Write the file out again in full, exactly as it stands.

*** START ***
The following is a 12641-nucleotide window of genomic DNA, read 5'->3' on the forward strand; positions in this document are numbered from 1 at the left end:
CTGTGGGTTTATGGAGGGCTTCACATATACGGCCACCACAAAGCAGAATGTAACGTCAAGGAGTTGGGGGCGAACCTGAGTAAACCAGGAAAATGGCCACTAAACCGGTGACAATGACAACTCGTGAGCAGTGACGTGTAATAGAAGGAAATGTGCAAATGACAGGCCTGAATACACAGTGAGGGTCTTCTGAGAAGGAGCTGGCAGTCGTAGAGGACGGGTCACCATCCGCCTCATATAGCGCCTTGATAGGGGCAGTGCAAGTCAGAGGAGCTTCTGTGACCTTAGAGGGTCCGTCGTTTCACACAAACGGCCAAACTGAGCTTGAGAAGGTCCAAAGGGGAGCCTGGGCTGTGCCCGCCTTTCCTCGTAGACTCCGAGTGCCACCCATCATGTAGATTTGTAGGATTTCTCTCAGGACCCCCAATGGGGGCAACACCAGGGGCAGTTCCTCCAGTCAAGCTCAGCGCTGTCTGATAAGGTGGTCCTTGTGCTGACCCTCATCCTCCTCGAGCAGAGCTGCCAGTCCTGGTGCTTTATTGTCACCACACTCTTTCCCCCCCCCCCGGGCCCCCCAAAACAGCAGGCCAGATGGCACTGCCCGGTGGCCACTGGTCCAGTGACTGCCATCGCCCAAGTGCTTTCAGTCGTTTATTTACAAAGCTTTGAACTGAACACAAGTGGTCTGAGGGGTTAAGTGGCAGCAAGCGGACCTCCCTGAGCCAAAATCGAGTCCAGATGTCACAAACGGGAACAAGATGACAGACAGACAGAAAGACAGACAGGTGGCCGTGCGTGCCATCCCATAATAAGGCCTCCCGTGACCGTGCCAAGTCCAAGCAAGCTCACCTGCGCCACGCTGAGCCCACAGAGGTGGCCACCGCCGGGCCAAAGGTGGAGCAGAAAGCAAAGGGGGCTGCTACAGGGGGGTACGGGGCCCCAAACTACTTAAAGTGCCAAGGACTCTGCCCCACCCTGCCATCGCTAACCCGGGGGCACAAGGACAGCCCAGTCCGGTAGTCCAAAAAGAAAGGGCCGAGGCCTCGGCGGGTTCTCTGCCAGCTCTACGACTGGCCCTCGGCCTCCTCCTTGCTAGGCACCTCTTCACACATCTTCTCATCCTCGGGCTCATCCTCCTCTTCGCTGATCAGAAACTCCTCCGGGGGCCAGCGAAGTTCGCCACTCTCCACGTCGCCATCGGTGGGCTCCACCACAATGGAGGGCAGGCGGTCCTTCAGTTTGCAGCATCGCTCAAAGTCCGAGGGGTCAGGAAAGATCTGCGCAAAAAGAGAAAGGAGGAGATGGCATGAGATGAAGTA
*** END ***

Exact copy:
The following is a 12641-nucleotide window of genomic DNA, read 5'->3' on the forward strand; positions in this document are numbered from 1 at the left end:
CTGTGGGTTTATGGAGGGCTTCACATATACGGCCACCACAAAGCAGAATGTAACGTCAAGGAGTTGGGGGCGAACCTGAGTAAACCAGGAAAATGGCCACTAAACCGGTGACAATGACAACTCGTGAGCAGTGACGTGTAATAGAAGGAAATGTGCAAATGACAGGCCTGAATACACAGTGAGGGTCTTCTGAGAAGGAGCTGGCAGTCGTAGAGGACGGGTCACCATCCGCCTCATATAGCGCCTTGATAGGGGCAGTGCAAGTCAGAGGAGCTTCTGTGACCTTAGAGGGTCCGTCGTTTCACACAAACGGCCAAACTGAGCTTGAGAAGGTCCAAAGGGGAGCCTGGGCTGTGCCCGCCTTTCCTCGTAGACTCCGAGTGCCACCCATCATGTAGATTTGTAGGATTTCTCTCAGGACCCCCAATGGGGGCAACACCAGGGGCAGTTCCTCCAGTCAAGCTCAGCGCTGTCTGATAAGGTGGTCCTTGTGCTGACCCTCATCCTCCTCGAGCAGAGCTGCCAGTCCTGGTGCTTTATTGTCACCACACTCTTTCCCCCCCCCCCGGGCCCCCCAAAACAGCAGGCCAGATGGCACTGCCCGGTGGCCACTGGTCCAGTGACTGCCATCGCCCAAGTGCTTTCAGTCGTTTATTTACAAAGCTTTGAACTGAACACAAGTGGTCTGAGGGGTTAAGTGGCAGCAAGCGGACCTCCCTGAGCCAAAATCGAGTCCAGATGTCACAAACGGGAACAAGATGACAGACAGACAGAAAGACAGACAGGTGGCCGTGCGTGCCATCCCATAATAAGGCCTCCCGTGACCGTGCCAAGTCCAAGCAAGCTCACCTGCGCCACGCTGAGCCCACAGAGGTGGCCACCGCCGGGCCAAAGGTGGAGCAGAAAGCAAAGGGGGCTGCTACAGGGGGGTACGGGGCCCCAAACTACTTAAAGTGCCAAGGACTCTGCCCCACCCTGCCATCGCTAACCCGGGGGCACAAGGACAGCCCAGTCCGGTAGTCCAAAAAGAAAGGGCCGAGGCCTCGGCGGGTTCTCTGCCAGCTCTACGACTGGCCCTCGGCCTCCTCCTTGCTAGGCACCTCTTCACACATCTTCTCATCCTCGGGCTCATCCTCCTCTTCGCTGATCAGAAACTCCTCCGGGGGCCAGCGAAGTTCGCCACTCTCCACGTCGCCATCGGTGGGCTCCACCACAATGGAGGGCAGGCGGTCCTTCAGTTTGCAGCATCGCTCAAAGTCCGAGGGGTCAGGAAAGATCTGCGCAAAAAGAGAAAGGAGGAGATGGCATGAGATGAAGTA